It’s actually Orange and Grisha Nelyubin who works there now and it also used to be Mark working there and I’m just a little helper, picking somebody up at the airport when nobody else can do that.

Last year you released some 12″s on some very very hot labels, how did it all happen?

Let L.I.E.S. one go first. I met Ron in Mangiami NYC in 2012, he played with Brennan Green who actually introduced us to each other. He was already booked to play DS Bar three weeks later, so I met him again and we spent some time here, and I played him some tracks and edits I did. He liked Weirdshit and Rumours and it took few years to pack an EP and finish mixing and stuff, but I think an idea to put it out was already there.

With Public Possession it was also pretty simple. I had a bad insomnia that week and there was a setup near sofa I’ve been sleeping on because Brennan was in town and we were jamming a bit. And one morning when I was trying to sleep but it didn’t really happened I started to play with a synth and made a bassline, so I decided to record a sequence to try using it later. Once I did that I decided to do drums quickly and then added pads and guitars. So I decided to record it to tape right away. After that I finally slept few hours and when I woke up I recorded it back from tape with some space echo and that was it. Guys came in a couple of days to play at the bar and we met them at the airport with Grisha and Egor Holkin. They had no time to go dig here so I offered them some spares I had at home as a present (I usually pick up good records when I find them cheap, so it’s usually some extras of Soviet stuff I have) and I just hit play on this track just because it was last audio file saved on my computer and Marvin was like “What’s that?” so when the track was coming to an end it was already signed.

You are quite into unknown names from Soviet era, tell about some your last discoveries

We found a record called “Sochi” last year, which is a compilation of songs about the city and there’s a pretty cool summer song with super cheesy chorus that needs to be cut, so hopefully you’ll hear an edit of it being out soon. And there’s some crazy tune by Mikhail Boyarsky I found on a 7” digging with Andras and funny soviet rip-off of “Hotel California”. Some of my last year soviet favs are in the mix I did for you and my Beard in Dust record on Bahnsteig23 is actually 3 soviet tracks out of 4, so check it out too!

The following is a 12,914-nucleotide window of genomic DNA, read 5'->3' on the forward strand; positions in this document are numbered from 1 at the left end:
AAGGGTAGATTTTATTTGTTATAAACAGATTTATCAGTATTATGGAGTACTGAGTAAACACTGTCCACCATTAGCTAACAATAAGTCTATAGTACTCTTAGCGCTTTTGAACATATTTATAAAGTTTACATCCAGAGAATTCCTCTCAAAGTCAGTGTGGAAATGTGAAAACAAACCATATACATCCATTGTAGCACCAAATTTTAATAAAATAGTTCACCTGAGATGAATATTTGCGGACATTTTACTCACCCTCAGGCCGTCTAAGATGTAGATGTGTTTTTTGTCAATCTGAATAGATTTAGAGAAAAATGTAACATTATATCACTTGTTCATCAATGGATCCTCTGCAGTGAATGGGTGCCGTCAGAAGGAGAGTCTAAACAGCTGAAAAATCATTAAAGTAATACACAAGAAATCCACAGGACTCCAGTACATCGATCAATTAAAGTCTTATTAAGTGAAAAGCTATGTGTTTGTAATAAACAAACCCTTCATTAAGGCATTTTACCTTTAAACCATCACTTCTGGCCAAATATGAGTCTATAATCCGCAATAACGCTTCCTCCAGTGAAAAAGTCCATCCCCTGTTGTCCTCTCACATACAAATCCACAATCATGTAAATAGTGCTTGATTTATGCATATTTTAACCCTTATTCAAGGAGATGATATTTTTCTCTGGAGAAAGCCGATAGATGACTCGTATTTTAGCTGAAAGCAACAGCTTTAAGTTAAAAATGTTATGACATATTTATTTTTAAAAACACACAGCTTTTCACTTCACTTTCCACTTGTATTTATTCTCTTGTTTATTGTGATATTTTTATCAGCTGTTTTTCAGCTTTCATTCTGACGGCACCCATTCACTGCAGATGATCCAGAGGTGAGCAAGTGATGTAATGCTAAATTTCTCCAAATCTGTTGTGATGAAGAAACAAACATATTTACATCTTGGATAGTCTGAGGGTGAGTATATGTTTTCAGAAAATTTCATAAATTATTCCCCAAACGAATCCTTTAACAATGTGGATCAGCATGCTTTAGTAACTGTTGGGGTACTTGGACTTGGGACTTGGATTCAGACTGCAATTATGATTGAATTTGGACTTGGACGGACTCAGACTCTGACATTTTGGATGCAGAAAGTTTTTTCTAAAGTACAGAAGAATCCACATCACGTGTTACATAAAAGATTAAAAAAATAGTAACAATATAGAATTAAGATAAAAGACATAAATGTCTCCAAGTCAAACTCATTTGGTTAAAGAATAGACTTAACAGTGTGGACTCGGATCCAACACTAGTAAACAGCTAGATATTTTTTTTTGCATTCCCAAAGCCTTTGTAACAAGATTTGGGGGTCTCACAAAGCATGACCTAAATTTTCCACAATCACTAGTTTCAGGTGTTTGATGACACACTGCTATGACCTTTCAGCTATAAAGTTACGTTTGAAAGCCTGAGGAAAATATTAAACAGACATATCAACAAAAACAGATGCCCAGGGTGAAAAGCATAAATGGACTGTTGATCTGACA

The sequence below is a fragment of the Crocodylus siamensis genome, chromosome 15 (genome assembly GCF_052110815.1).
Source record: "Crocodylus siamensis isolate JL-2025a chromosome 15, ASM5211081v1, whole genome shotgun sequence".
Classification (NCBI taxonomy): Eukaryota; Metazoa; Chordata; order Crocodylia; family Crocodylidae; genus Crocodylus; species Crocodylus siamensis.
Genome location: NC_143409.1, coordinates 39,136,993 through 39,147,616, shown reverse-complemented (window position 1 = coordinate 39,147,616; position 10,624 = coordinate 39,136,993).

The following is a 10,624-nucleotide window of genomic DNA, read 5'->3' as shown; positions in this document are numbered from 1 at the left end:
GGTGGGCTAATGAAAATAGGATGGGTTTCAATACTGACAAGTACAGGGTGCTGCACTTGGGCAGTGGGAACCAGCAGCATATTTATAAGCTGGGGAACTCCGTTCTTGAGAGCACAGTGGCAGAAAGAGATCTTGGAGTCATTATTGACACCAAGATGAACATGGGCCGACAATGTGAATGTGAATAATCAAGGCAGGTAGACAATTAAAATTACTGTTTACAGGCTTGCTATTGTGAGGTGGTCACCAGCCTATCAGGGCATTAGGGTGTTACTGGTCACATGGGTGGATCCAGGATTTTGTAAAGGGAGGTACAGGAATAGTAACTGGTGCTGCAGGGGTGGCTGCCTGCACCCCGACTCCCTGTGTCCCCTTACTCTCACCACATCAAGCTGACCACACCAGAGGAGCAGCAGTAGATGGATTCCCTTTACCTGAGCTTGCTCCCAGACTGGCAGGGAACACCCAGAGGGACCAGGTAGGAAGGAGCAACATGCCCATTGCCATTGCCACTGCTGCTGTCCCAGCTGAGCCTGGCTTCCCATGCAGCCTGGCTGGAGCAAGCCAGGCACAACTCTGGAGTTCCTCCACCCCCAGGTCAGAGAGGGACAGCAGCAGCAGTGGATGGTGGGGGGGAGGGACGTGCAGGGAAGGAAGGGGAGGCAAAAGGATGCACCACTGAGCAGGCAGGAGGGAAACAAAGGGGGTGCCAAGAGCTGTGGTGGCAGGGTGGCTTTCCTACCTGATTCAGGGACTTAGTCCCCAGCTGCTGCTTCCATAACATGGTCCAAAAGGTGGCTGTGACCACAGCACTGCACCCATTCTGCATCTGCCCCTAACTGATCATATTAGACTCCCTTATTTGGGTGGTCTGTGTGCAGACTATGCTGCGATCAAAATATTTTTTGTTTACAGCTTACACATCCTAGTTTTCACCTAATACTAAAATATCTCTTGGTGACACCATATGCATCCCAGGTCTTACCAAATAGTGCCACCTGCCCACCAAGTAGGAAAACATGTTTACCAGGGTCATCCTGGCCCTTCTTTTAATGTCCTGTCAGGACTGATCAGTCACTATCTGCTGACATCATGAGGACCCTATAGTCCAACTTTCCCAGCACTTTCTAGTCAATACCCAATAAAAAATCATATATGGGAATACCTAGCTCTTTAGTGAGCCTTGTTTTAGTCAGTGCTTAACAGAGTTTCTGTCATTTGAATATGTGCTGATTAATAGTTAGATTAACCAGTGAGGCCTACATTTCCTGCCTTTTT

Man you have tons of gear at home. Did you start creating music on computer or with some instrument? U know we have idea to start making some beats – what will you advice us to start from? 🙂

I started with a computer, my older brother was making music at the time and it was Rebirth at first, then he showed me Reason and gave me a pack of samples some of which I still use, like vocal sample we found for Simple Symmetry’s King Solomon’s Mines, it comes from that exact folder I have since 2004.

Also when I was real young we had a piano at my grandmother’s place and I was playing it. I never studied in a musical school or so, it was just self practice and my friends showing me scales and telling me how it all works.

If you guys start making music now you should either just stick with a computer first or visit some friends’ studio and see what works for you or just go dwell in numerous YouTube demos of insane amount of existing instruments that might lead you to not hearing new music or running this blog anymore, so be careful!


How music is born? Is it the biggest challenge for a producer to translate intangible music from his head to physical instruments?

In my case music is mostly being born in actual process of playing an instrument so there’s no such problem. But that doesn’t mean it comes easy.

You are playing everything, I mean you’re hunting records in any genre. But have you taboos?

Yeah, I don’t play expensive records, they’re for posers. Neither I do play cheap ones, they’re for losers.

It sounds like you always have some unreleased surprises in a bag, last time in Moscow we heard a couple 🙂 Open a secret: what’s next release-wise?

I’ll spoil a little secret, there’s a remix I did for Lata Ramasar which hopefully going to be out this year through incredible Invisible City label. Also there’s new TMO record coming on my good friend Kirill Sergeev’s label. There’s a track you might heard in Acid Arab’s sets last year. The whole record is less melancholic than one on PP, but more dark and aggressive in a way. There’re some edits coming to keep the dancefloor hot (That’s A Steal#2 I’m putting out really soon and my edit record on another label as well) and also remixes I did for Andy Butler’s Mr. INTL label. Thanks for supporting all the previous ones btw, that’s really pleasant 😉


Follow Leonid on Soundcloud and listen legendary podcast 32 he recorded for us back in summer 2014.

Photos Alexandra Lazutina (2, 3), Grisha Nelyubin (1, 4)
Cover illustration Sasha Tessio
Words Sasha Tessio & Artem Super Ikra

Tags: Moscow_finest